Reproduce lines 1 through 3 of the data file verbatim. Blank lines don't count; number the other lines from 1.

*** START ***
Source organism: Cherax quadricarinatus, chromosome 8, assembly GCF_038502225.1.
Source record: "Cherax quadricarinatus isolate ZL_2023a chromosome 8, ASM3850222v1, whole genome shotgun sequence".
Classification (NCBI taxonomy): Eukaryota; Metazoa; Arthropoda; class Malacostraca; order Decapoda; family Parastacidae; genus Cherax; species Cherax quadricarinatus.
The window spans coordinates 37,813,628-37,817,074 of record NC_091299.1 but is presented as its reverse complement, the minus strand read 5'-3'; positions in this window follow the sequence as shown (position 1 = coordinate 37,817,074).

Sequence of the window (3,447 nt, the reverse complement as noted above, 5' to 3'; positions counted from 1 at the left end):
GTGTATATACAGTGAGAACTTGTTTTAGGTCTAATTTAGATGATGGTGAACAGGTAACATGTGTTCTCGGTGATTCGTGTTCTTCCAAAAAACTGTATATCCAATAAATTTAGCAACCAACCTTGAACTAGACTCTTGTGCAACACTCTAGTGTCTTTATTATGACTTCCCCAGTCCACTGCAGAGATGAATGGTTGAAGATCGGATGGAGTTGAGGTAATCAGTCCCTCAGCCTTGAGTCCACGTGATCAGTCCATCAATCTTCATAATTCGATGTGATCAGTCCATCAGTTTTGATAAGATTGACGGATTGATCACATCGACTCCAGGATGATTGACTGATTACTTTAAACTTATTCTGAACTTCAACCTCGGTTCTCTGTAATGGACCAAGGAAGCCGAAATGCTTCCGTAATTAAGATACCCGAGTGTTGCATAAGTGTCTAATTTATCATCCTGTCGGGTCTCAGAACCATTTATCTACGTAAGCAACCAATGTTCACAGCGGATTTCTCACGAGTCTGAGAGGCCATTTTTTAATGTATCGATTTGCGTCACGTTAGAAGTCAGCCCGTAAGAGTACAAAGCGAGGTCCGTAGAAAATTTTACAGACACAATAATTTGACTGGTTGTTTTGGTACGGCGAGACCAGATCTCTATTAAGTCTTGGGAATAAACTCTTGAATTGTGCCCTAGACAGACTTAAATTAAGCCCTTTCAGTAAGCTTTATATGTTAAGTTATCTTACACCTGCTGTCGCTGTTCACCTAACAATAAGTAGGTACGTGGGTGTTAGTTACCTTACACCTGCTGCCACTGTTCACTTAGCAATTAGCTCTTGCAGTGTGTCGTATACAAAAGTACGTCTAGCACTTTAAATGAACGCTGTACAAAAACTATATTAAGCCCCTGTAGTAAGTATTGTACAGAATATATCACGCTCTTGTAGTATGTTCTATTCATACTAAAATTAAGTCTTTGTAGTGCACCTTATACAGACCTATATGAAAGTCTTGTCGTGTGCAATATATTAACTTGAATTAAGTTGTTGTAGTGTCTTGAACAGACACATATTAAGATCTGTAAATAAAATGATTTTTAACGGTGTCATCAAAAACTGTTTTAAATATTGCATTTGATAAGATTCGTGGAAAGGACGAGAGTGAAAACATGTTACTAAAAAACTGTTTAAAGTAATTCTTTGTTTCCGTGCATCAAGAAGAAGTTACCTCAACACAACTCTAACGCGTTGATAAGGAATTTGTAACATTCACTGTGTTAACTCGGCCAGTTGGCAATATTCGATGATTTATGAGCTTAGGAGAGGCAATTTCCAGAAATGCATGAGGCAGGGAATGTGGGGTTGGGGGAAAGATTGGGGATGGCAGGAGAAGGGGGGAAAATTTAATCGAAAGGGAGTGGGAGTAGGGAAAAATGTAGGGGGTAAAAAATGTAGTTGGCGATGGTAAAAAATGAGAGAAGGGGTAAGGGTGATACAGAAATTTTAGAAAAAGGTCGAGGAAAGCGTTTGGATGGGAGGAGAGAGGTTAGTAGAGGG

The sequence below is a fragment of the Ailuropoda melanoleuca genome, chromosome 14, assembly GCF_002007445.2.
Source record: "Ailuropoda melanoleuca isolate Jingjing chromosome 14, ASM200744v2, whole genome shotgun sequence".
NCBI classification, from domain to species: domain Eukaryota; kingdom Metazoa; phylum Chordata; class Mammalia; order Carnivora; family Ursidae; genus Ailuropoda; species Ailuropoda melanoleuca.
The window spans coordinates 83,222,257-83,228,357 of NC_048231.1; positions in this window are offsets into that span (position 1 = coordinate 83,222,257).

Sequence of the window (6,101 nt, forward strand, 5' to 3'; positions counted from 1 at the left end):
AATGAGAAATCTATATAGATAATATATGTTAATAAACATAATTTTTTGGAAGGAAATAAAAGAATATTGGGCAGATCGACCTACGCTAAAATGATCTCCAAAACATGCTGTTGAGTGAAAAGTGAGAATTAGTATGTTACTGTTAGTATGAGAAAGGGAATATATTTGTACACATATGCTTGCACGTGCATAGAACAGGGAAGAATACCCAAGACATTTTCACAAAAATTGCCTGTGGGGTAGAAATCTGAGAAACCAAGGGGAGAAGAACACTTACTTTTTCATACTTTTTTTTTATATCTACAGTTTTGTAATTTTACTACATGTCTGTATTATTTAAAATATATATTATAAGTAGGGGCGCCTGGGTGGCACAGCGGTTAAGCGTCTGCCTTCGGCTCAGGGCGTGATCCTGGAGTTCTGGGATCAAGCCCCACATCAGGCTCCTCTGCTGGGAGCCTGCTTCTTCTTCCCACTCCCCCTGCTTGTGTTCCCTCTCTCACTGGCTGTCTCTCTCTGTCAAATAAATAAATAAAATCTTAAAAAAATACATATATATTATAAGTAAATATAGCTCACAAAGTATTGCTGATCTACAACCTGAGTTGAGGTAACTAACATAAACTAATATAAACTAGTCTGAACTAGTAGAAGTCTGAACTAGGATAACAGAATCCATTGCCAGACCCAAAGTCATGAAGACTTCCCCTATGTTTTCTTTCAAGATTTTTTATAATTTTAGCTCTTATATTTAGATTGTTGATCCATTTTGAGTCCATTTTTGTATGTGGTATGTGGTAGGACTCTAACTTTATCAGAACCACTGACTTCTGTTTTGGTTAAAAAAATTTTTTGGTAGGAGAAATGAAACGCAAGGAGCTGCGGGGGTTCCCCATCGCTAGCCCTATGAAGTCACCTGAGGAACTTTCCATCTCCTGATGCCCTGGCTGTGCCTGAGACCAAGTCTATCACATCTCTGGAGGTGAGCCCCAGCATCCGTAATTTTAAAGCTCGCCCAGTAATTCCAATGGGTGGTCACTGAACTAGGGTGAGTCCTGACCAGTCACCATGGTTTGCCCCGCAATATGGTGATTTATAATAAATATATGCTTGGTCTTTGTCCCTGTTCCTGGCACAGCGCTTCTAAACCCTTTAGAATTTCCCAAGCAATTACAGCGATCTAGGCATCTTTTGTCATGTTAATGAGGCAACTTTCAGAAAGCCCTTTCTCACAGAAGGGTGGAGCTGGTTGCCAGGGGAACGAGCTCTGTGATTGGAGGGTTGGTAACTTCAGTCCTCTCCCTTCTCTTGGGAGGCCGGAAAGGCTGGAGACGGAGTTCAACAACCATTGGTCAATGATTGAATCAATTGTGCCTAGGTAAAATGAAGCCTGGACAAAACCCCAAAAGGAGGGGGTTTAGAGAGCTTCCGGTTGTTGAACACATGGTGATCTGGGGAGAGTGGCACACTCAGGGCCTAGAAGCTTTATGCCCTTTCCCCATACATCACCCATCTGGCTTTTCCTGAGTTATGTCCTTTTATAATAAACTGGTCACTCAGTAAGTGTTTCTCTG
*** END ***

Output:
Source organism: Cherax quadricarinatus, chromosome 8, assembly GCF_038502225.1.
Source record: "Cherax quadricarinatus isolate ZL_2023a chromosome 8, ASM3850222v1, whole genome shotgun sequence".
Classification (NCBI taxonomy): Eukaryota; Metazoa; Arthropoda; class Malacostraca; order Decapoda; family Parastacidae; genus Cherax; species Cherax quadricarinatus.